In my last post, I reflected on my writing life and my body and the history between the two. At the end, I announced I was going on a bike ride to help keep a balance between writing and living. And that’s what I did.
I planned a quick errand at the post office before hitting the Delaware Canal Towpath, where the biggest traffic hazards would geese (and if they’re feeling grumpy, they can be a hazard!). As I started down the hill, I saw the road was blocked for construction, but the sidewalk was open. So I moved to the sidewalk, and…the bike didn’t make it up the curb. It slid sideways, then pitched me off, I put my hand out, and broke my wrist. My writing wrist. Bad.
Fortunately, I was right by the sports complex at Lafayette College, where some nearby football players rushed to help me. Public safety arrived, then EMTs, and it was off to the ER.
The hours of waiting to get fixed were horrible. The details are painful and gory, and I have no interest in dwelling on them here. I’ll just say that I didn’t find much leisure to reflect on the embodied life of the mind until the next day, following orthopedic surgery (“I’d never seen anything quite like that,” the surgeon told my wife afterward), an epic round of painkillers, and the 5am arrival of a roommate in far worse shape than I was.
By breakfast that morning, I’d already learned that my left hand was not good at texting. It also couldn’t open crackers or ketchup packets on its own (good one, hospital folks!), but it could deliver yogurt on a spoon to my mouth pretty reliably. Some things would need to be learned. Some things would need to be reconsidered, some released.
Reading is going fairly well. Though large hardbacks are tough to negotiate, I’m enjoying the pleasure of holding Ann Blair’s Too Much to Know in paperback and understanding it more and more easily as I ease off the painkillers. Eating is fine. I ran a few errands today, including the post office and taking my poor bike to the shop—it’s in better shape than I, apparently.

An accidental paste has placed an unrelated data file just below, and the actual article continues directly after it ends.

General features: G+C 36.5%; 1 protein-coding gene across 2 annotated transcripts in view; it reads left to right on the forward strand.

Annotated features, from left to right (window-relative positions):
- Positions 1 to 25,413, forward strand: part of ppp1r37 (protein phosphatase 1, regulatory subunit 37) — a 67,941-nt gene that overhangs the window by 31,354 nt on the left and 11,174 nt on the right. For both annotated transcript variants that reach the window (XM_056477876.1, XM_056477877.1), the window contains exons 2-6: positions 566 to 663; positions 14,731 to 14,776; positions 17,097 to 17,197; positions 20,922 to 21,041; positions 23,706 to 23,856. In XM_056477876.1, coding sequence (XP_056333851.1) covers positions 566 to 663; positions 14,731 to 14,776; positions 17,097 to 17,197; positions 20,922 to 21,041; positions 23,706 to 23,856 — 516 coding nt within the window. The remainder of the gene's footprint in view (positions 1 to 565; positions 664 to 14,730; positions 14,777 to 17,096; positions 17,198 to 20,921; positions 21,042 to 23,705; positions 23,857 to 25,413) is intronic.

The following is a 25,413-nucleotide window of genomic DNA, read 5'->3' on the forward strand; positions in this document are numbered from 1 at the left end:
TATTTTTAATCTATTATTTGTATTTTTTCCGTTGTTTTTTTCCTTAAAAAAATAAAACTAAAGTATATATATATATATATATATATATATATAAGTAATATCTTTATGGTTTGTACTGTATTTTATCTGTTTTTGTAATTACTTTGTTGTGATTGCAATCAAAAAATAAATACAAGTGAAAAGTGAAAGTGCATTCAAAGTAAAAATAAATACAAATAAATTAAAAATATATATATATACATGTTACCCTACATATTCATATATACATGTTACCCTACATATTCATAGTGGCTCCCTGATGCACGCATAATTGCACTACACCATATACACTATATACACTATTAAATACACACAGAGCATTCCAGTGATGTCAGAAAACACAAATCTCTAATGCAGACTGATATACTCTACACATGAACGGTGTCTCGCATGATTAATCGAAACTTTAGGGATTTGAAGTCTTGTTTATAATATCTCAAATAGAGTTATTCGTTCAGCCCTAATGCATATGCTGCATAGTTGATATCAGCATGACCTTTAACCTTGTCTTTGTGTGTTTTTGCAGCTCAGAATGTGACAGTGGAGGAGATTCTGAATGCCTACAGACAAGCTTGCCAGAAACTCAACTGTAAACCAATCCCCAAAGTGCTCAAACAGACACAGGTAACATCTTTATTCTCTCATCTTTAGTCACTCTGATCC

But writing? My left hand is shaky at best in forming individual letters, much less words. I’ve gotten several great tips on dictation software, which I’ll start trying soon. In the meantime, I’m learning to let go: of short-term goals, of the feeling of control I get when words seem to flow right out of my hands.
One thing about that two-year writing hiatus I mentioned last time is that I wrote a lot. Nearly every day. There was no product, no goal or due date, but a furious need to get the overwhelm out of my head and onto the page to see what was happening to me. That journaling, fueled by my somewhat new love of fountain pens, was a huge release valve for me. The feeling of pen on paper, the spectacle of watching lines become meaning, that was magic for me. Same with the drawing hobby I picked up in that “silent time.”
I’ve learned to write through someone else’s healing. Now, I get to learn how to wait through my own writing. There will be many efforts along the way; I’m going to see if I can learn to draw left-handed, work on some hand-writing, and eventually train my right hand to again do what I’ve long assumed it will do. But it won’t be the assurance of that smooth flow. The words from T. S. Eliot’s “Burnt Norton” suddenly become urgently relevant and evocative:
Crack and sometimes break, under the burden,
Under the tension, slip, slide, perish,
Decay with imprecision, will not stay in place,
Will not stay still.
It’s not that the words won’t keep coming; it’s that I have to wait for them, holding them in open, unable hands and hold them up without the easy power of putting them down “in place.” This language stuff is risky business, folks. Like going outside. Writing is at once our native element as literate citizens and a foreign country we all have jury-rigged our neurons to do whether we know it or not.
Thanks to my left hand for typing this post, and to the cast on my right hand for holding Four Quartets open as I typed. And now, as the words in “Burnt Norton” do, I will, “after speech, reach / Into the silence.”
- The Embodied Life of the Mind: A Brief Improvisation
- Poetic Faith 2016: lectio divina